1.3.0 (released on 11 Nov 2016)

Scala.meta is a clean-room implementation of a metaprogramming toolkit for Scala, designed to be simple, robust and portable. We are striving for scala.meta to become a successor of scala.reflect, the current de facto standard in the Scala ecosystem.

Scala.meta provides functionality that's unprecedented in the Scala ecosystem. Our killer feature is abstract syntax trees that capture the code exactly as it is written - with all the original formatting and attention to minor syntactic details.

With scala.meta, we are building a community of next-generation tooling for Scala. Codacy's Scala engine and Scalafmt take advantage of our unique features and deliver user experiences that have been unreachable for the most of the traditional Scala tools.


High-fidelity parsing. Note how the abstract syntax trees in the printout below contain comprehensive information about formatting and comments. This is an exclusive feature of scala.meta.

scala> "x + y /* adds x and y */".parse[Term]
res0: scala.meta.parsers.Parsed[scala.meta.Term] = x + y /* adds x and y */

scala> "List[ Int ]".parse[Type]
res1: scala.meta.parsers.Parsed[scala.meta.Type] = List[ Int ]

Tokens. Scala.meta takes even the finest details of Scala code into account. We achieve this by attaching tokens, data structures representing atomic units of Scala syntax, to our abstract syntax trees. Note that the abstract syntax tree in the printout doesn't have the comment per se - it is stored in tokens instead.

scala> val tree = "x + y /* adds x and y */".parse[Term].get
tree: scala.meta.Term = x + y /* adds x and y */

scala> tree.syntax
res0: String = x + y /* adds x and y */

scala> tree.structure
res1: String = Term.ApplyInfix(Term.Name("x"), Term.Name("+"), Nil, Seq(Term.Name("y")))

scala> tree.tokens.structure
res2: String = Tokens(BOF [0..0), x [0..1),   [1..2), + [2..3),   [3..4), y [4..5),   [5..6), /* adds x and y */ [6..24), EOF [24..24))

Dialects. Scala.meta is designed from the ground up to be platform-independent. This means that we understand different versions of the base language: Scala 2.10, Scala 2.11 and even Dotty. We also support Sbt build files to make sure we cover as much Scala code as possible.

scala> import scala.meta.dialects.Sbt0137
import scala.meta.dialects.Sbt0137

scala> Sbt0137("""
  lazy val root = (project in file(".")).
  settings(name := "hello")
res0: scala.meta.parsers.Parsed[scala.meta.Source] =

  lazy val root = (project in file(".")).
  settings(name := "hello")

Quasiquotes. Scala.reflect is notorious for being obscure and user-unfriendly, but it has its moments. Quasiquotes have proven to be an amazing productivity booster, so we implemented them in scala.meta, and now they are better than ever. Note how the precise types for x and y prevent the programmer from generating invalid code. Learn more about quasiquotes in our documentation.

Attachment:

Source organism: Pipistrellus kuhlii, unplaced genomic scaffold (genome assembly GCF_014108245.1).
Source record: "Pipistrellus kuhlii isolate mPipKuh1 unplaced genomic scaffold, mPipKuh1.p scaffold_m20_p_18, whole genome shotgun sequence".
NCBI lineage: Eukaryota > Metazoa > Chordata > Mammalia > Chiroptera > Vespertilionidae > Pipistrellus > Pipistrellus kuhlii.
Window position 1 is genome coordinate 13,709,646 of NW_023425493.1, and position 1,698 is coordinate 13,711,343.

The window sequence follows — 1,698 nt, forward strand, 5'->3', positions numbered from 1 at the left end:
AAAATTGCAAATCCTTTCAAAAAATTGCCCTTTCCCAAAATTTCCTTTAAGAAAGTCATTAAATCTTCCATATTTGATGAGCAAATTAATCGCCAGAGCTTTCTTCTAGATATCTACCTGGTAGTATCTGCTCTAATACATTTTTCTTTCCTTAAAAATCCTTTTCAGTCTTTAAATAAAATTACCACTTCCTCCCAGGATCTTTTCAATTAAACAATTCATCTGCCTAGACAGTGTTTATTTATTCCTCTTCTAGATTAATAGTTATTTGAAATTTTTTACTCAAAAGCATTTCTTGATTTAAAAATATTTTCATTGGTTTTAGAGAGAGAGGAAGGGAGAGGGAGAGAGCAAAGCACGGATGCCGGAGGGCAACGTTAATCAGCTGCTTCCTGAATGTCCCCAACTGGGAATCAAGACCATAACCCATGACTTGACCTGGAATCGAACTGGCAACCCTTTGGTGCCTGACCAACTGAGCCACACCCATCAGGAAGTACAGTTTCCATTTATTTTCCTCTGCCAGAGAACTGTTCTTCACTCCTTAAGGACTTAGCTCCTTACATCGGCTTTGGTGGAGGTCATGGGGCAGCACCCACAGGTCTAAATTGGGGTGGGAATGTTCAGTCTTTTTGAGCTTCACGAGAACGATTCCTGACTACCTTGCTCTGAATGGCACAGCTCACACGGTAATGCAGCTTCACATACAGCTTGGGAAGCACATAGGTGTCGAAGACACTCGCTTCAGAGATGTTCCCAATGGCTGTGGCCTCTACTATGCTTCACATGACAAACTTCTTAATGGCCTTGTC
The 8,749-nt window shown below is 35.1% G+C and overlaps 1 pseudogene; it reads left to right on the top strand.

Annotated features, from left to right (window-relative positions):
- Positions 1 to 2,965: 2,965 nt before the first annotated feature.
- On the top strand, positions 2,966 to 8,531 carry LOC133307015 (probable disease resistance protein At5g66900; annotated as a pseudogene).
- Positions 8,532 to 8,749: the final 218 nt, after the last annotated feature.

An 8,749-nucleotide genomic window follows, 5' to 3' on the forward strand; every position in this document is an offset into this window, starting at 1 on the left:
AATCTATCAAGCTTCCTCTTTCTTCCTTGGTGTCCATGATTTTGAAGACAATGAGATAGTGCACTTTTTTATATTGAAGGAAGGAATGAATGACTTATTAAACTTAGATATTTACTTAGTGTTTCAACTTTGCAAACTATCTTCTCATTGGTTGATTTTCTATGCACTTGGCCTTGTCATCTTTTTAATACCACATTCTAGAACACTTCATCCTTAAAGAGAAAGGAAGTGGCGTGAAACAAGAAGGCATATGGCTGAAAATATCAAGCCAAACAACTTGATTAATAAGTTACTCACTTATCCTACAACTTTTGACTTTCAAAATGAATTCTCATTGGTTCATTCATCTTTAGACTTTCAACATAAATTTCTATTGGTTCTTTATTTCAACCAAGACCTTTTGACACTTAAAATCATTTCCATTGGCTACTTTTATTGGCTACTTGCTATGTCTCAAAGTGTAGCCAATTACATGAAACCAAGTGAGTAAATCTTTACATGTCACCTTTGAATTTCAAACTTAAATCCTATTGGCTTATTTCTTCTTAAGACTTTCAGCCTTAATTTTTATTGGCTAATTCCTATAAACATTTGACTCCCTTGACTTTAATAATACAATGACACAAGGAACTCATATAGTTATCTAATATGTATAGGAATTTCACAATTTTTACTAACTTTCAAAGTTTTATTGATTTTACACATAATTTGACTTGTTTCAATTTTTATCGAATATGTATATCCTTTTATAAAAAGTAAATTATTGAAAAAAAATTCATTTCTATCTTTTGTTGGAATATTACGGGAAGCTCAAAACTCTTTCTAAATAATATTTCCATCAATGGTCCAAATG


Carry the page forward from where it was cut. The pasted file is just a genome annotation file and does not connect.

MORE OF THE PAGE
scala> val addition = q"x + y"
addition: meta.Term.ApplyInfix = x + y

scala> val q"$x + $y" = addition
x: scala.meta.Term = x
y: meta.Term.Arg = y

scala> q"$y + $x"
<console>:17: error: type mismatch when unquoting;
 found   : scala.meta.Term.Arg
 required: scala.meta.Term
       q"$y + $x"

Getting started

To get started with scala.meta, add the following to your build.sbt:

libraryDependencies += "org.scalameta" %% "scalameta" % "1.3.0"

Next, you'll need to add a single wildcard import to the files where you'll be using scala.meta. Unlike with scala.reflect, the metaprogramming library from the standard distribution, no complicated setup is necessary.

import scala.meta._

To learn more about practical aspects of using scala.meta, take a look at our tutorial, which is based on a workshop given by Ólafur Pall Geirsson at Scala World 2016.


Semantic API. Our first priority is to come up with an API that will provide functionality to perform typechecking, name resolution, implicit inference, etc. It is crucial to fully model the language and achieve feature parity with scala.reflect.

New-style ("inline") macros. As announced at ScalaDays NYC 2016, macros based on scala.reflect are going to be dropped from the future versions of Scala. We are now working on the replacement, so-called inline macros, under the banner of Macro Paradise 3.0. You may be interested in visiting to check out the state of the art.

Other execution environments. The current version of scala.meta can only be run with Scala 2.11. This means that it is very hard or outright impossible to write scala.meta-based tools targetting Scala 2.10 (e.g. running in sbt 0.13.x) or Scala.js. Vote for #295 and #359 on our issue tracker if that's important for you.


Metaprogramming 2.0 (ScalaDays Berlin 2016). This talk explains the status of scala.meta, demonstrates key features, presents the early adopters and publishes our plans for the future. In Berlin, we provided an extensive story of what's going to happen to compile-time metaprogramming in Scala, featuring a live demo of new-style ("inline") macros that support integration with IntelliJ IDEA.




(c) 2014 - 2016 scala.meta contributors
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